There is one architectural clash that causes some performance problems on the CoreGraphics backend, and that is state handling. CoreGraphics uses the PDF / PostScript model where you can only intersect a new clip with current clip and only multiply a new transformation with the existing one. Neither of the two states can be reset, only saved / restored. QPainter allows setting these states (and you can argue if this is wise or not, but it feels practical and its the way QPainter works so we don’t want to change it) regardless of what they previously was which means we need to do some nasty save/restore-stack handling on the CoreGraphics side, which is not fortunate performance wise…

            Then there is the problem that CoreGraphics has a fixed overhead on all drawing operations. The fastest I’ve gotten is some 100.000 plain rectangles pr second (small ones, 4?4, 8?8, etc), while our software engine can do 10x that and style code and general widget code contains a lot of these small primitives, so the cost accumulates.

            The benchmark does only repaints one widget, while an application is typically contains multiple widgets and the repaint / flush-to-screen logic is not optimal for Mac OS X at the moment, so an app like Designer won’t run any faster with -graphicssystem raster. We hope to be able to spend more time on those things in the coming months to iron out these things and make it really shine.

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            • #46
              Originally posted by puelocesar View Post
              Notice also that native Windows run at 60fps, 3x faster then X11, so at least you can't say X11 is fast..
              Note that they say there is no "native" mode on windows, they're just using raster by default there. So the fps is likely only faster there than the raster mode on linux because the computer is a Core2 Quad versus a Pentium4.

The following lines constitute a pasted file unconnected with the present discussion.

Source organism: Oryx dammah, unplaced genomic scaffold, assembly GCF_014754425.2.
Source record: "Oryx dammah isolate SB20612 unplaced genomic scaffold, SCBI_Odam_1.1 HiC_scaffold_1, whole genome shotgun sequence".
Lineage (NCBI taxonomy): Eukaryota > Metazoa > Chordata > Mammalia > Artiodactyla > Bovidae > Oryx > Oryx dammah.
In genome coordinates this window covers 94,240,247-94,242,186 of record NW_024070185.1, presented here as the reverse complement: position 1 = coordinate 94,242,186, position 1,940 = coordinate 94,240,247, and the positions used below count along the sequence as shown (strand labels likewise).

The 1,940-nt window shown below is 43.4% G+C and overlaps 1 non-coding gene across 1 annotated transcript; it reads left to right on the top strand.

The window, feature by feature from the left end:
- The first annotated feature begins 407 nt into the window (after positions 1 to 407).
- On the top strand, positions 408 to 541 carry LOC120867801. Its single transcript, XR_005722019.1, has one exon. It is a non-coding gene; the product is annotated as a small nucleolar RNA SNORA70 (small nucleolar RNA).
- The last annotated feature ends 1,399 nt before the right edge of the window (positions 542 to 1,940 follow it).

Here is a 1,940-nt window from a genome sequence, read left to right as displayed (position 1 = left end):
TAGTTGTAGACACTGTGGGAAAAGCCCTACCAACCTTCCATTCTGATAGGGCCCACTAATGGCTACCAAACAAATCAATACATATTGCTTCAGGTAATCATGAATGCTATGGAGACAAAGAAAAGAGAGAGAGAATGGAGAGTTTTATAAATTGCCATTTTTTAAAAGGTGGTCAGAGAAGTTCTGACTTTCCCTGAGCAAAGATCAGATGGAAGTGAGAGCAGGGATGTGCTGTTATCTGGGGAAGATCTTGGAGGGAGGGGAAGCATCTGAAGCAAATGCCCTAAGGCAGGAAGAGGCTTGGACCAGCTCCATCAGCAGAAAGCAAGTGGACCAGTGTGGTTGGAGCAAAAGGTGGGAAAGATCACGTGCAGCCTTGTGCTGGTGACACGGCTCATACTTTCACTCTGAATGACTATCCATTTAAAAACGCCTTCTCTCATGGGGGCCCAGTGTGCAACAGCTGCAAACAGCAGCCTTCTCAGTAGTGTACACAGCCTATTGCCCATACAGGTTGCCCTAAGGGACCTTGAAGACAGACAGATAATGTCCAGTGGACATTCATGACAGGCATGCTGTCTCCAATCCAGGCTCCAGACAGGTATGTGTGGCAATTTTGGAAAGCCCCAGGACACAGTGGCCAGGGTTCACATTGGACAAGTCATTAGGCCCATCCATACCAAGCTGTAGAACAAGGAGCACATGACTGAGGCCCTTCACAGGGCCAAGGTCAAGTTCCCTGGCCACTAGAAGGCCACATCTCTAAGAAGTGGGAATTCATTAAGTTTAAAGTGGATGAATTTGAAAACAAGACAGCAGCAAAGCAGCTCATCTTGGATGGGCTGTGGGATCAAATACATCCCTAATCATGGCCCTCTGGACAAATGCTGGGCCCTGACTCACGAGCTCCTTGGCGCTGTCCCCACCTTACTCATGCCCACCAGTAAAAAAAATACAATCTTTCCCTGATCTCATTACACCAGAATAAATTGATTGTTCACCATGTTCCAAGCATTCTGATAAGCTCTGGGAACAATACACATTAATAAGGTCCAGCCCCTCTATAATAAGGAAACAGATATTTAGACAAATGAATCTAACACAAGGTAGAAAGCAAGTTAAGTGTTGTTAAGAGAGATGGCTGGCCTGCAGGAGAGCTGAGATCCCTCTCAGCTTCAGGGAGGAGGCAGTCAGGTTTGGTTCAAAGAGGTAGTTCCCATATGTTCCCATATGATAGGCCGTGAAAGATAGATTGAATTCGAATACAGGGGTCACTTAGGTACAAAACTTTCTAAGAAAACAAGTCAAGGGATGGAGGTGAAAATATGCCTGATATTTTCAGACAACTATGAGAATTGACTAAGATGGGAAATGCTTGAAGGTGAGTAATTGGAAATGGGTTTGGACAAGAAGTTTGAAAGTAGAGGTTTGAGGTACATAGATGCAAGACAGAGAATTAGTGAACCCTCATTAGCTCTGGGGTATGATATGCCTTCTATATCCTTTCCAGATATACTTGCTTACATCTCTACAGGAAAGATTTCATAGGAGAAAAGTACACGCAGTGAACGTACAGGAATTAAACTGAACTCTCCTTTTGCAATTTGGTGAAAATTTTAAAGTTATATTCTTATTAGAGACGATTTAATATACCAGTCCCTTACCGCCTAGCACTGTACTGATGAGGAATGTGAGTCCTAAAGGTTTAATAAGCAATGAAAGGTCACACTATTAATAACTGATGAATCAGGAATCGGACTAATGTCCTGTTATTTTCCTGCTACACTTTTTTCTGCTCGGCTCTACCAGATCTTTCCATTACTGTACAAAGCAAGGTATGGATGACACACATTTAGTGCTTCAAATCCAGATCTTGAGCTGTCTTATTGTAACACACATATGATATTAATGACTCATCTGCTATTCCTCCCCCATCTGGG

But yes, XRender is slow.

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              • #47
                Originally posted by smitty3268 View Post
                Note that they say there is no "native" mode on windows, they're just using raster by default there. So the fps is likely only faster there than the raster mode on linux because the computer is a Core2 Quad versus a Pentium4.
                I'm pretty sure GDI is the "native" mode on Windows and it is accelerated on pretty much everything out there. It's not known as a speed-demon however.

                As far as I can tell, on Windows you can choose between GDI (accelerated), GDI+ (deprecated, not accelerated), DirectDraw (deprecated), WPF (accelerated, .Net-only) and Direct2D (maybe the worst API ever designed by Microsoft, which is saying a lot) for 2d graphics. Out of these, only WPF is actually worth using - but it's .Net only which limits its usefulness.

                So yes, the X11 API may be ugly, XRender may be slow, but there are worse things out there.

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                • #48
                  Originally posted by smitty3268 View Post
                  Note that they say there is no "native" mode on windows, they're just using raster by default there. So the fps is likely only faster there than the raster mode on linux because the computer is a Core2 Quad versus a Pentium4.

                  But yes, XRender is slow.
                  Oops, sorry I didn't saw that shame on me ...

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                  • #49
                    Originally posted by Anato View Post
                    I know some feel that this sucks but why can't the X.org start dropping features and drivers which doesn't have a maintainer, are old or the userbase is low? Why the lack on maintainers and need for support on some part have to drag the whole system down?
                    We do. Many drivers are marked as unmaintained and only receive trivial janitorial updates.

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                    • #50
                      If X is such a nightmare to work with, why hasn't there been more interest in OSS alternatives like Y? As a software developer myself, I realize drastic changes only create headaches, but sometimes they are needed to move ahead.